"It is a general rule that money or other property in the hands of an officer of a court is regarded as being in custodia legis , and in consequence ordinarily cannot be reached by execution in the absence of legislative authority. That rule appears to be based upon a necessity, incident to orderly judicial procedure, for any court which has acquired primary jurisdiction over property to continue the exercise of that jurisdiction free from embarrassments or conflicts with other courts arising from subsequent claims against the same property. Since a levy ordinarily embodies the elements of dominion and control of the property levied upon, such a levy upon property in custodia legis may seriously interfere with orderly administration by the primary tribunal. Accordingly the test of immunity of property in custodia legis may in general be said to be whether substantial confusion or embarrassment to the initial jurisdiction would result from the enforcement of process against the property by another tribunal."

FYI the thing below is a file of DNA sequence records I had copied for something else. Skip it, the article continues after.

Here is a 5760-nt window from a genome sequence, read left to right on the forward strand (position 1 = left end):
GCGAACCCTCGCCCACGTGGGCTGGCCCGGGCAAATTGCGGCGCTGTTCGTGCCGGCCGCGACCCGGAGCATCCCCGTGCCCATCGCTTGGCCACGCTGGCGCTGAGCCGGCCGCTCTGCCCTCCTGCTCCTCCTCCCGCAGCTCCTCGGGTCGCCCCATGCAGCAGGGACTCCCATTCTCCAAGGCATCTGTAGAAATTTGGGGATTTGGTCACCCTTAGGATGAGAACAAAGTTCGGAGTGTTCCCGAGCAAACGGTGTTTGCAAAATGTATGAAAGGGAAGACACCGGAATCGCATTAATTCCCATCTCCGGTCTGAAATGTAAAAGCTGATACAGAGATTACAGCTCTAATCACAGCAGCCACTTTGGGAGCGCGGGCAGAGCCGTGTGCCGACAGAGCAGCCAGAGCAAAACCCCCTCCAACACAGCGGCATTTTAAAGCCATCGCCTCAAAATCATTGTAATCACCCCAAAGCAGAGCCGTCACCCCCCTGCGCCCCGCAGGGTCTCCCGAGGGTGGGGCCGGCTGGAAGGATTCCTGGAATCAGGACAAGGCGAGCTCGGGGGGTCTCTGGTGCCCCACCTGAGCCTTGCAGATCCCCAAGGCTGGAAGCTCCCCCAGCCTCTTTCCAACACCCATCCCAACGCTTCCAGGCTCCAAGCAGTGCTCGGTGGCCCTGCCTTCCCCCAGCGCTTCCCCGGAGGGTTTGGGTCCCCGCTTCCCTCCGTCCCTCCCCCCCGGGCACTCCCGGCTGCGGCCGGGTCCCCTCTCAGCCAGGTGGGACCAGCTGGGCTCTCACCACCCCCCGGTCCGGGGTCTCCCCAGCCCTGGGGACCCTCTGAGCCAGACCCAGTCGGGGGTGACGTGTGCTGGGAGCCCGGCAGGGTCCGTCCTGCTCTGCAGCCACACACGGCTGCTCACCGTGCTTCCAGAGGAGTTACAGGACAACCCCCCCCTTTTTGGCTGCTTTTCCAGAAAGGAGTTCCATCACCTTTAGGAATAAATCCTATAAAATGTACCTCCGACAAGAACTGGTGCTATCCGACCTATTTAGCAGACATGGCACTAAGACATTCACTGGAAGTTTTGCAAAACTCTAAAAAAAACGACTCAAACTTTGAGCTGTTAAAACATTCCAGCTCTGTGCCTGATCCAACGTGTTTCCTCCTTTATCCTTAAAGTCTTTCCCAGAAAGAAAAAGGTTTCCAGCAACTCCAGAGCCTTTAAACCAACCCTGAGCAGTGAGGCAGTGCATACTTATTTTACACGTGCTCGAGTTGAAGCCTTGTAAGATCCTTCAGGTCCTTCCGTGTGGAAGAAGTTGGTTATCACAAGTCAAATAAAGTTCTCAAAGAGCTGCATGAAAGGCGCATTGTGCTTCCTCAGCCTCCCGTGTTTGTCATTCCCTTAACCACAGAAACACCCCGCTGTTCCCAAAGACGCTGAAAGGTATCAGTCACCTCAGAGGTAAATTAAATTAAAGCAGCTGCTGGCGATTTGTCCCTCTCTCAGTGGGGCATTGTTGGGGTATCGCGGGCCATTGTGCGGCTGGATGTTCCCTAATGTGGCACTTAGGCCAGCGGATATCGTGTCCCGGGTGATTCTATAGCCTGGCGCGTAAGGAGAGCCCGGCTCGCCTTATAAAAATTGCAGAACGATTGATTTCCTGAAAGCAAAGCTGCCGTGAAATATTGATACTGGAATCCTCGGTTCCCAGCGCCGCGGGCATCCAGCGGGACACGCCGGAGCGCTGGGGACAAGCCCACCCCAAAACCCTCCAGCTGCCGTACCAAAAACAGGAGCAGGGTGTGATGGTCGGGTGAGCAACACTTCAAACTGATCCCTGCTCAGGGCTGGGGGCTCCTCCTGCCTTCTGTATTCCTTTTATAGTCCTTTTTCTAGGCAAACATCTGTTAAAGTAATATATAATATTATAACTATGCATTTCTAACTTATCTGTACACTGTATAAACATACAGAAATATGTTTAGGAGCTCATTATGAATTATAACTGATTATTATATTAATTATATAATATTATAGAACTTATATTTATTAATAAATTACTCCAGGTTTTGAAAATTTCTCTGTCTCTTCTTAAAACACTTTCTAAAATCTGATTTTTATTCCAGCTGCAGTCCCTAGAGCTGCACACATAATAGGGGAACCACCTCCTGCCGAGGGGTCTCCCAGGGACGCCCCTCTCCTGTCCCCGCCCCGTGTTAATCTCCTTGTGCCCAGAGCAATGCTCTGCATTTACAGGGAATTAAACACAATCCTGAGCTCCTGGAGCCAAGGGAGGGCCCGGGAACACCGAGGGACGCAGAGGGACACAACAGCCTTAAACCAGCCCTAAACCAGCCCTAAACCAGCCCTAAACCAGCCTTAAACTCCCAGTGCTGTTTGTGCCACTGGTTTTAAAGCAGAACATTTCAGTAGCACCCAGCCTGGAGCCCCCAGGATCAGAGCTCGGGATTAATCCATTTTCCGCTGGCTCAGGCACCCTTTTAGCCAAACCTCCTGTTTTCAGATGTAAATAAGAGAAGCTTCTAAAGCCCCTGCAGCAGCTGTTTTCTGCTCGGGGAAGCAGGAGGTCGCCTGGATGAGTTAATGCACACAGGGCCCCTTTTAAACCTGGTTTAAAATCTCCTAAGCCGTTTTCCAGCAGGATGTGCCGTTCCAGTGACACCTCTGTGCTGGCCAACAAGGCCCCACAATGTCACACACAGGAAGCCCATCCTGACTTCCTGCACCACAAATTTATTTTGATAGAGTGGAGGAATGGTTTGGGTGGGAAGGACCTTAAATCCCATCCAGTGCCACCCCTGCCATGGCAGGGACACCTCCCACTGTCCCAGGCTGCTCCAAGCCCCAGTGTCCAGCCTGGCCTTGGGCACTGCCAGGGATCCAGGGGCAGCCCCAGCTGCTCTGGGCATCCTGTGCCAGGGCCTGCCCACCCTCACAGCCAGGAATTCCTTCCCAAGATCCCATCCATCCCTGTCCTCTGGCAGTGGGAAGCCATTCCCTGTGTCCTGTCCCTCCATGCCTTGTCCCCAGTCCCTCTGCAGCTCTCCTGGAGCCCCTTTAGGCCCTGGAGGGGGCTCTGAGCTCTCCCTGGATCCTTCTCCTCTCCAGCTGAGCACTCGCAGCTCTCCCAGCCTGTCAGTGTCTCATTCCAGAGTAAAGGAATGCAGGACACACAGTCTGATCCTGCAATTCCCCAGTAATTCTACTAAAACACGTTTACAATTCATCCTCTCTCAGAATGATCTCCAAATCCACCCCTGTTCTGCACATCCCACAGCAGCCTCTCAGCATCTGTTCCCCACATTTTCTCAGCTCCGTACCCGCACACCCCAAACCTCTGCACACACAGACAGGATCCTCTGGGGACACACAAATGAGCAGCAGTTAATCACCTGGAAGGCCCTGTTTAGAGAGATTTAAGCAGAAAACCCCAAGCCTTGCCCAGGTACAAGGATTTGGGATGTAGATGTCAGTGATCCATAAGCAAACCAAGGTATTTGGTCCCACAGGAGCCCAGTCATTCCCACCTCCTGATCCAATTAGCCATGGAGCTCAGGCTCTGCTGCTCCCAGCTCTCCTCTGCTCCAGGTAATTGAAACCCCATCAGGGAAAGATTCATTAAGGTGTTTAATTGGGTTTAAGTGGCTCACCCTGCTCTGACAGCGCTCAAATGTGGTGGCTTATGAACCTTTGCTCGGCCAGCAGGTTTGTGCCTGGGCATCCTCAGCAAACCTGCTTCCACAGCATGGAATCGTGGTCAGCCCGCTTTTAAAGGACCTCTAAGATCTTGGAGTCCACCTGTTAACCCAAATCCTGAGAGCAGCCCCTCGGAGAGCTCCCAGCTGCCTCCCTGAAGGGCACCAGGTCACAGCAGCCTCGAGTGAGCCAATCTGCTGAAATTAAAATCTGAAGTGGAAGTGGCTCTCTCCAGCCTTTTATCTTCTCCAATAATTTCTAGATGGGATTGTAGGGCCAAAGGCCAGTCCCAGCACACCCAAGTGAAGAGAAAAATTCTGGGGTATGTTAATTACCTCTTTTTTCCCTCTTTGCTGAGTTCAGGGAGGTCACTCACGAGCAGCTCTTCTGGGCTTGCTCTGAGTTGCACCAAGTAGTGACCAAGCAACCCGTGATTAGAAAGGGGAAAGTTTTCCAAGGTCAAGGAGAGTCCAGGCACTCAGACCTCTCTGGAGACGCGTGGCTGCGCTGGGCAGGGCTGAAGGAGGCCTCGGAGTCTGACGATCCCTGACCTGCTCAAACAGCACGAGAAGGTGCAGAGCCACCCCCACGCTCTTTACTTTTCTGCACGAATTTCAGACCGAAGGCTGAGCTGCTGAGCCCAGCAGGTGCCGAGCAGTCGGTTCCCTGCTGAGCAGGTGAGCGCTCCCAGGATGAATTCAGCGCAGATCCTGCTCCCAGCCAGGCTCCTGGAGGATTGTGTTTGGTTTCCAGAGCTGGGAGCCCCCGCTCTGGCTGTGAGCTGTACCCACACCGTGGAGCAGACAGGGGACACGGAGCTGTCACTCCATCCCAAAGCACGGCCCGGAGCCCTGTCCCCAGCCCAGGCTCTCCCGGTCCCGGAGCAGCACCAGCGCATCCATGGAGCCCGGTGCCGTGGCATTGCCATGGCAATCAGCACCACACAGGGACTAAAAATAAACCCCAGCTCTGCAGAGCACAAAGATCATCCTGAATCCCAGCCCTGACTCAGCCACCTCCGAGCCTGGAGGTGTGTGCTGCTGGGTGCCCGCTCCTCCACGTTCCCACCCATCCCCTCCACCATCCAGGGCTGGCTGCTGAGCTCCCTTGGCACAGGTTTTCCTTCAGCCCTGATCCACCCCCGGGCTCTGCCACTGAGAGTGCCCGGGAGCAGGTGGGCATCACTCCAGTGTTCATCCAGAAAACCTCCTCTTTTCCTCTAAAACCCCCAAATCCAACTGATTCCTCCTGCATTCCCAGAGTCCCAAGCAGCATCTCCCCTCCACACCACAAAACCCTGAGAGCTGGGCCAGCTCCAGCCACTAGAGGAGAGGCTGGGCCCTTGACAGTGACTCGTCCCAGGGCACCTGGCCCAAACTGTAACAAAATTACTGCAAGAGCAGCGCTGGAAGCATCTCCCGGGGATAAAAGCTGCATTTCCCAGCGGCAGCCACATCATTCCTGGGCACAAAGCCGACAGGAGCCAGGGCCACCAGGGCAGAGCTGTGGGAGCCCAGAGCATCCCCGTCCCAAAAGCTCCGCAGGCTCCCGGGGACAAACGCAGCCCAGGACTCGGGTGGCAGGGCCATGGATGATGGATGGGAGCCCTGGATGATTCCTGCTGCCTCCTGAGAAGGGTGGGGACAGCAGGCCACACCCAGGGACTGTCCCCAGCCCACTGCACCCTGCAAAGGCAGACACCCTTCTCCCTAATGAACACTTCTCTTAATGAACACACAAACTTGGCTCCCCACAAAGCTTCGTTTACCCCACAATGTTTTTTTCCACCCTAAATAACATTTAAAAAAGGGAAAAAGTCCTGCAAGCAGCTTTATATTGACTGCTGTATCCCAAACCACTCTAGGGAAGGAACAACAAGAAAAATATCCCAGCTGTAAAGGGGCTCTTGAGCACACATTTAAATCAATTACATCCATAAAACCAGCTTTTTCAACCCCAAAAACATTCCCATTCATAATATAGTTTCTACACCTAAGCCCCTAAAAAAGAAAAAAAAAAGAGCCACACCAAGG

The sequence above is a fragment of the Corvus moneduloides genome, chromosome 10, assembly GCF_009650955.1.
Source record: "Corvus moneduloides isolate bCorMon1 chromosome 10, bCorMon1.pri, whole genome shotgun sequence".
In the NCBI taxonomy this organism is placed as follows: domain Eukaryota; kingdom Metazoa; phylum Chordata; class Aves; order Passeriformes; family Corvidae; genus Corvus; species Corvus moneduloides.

No confusion or embarrassment would be attendant upon a levy made as here, and hence the property is not immune from but is rather subject to such a levy.

The second and third arguments of the United States of America concern themselves not only with the character of the property involved but concurrently with the manner in which a priority may be obtained by a judgment subsequent in date over a judgment prior in date of recovery.

[12 NJSuper Page 390]

The priority which is accorded to a junior judgment over a senior judgment where a levy is made on realty results from R.S. 2:26-137. This statute, paraphrased, makes provision that the purchaser at a judgment execution sale shall obtain title free, clear and discharged from all other judgments and recognizances. The court, by analogy, determined that the mere issuance of execution and levy on real estate by a judgment creditor resulted in a priority for such judgment creditor over all other judgment creditors, regardless of the date of docketing, and that an actual sale thereunder was not requisite for such a result.

In Clement v. Kaighn , 15 N.J. Eq. 47 (Ch. 1862), the court said, at page 57: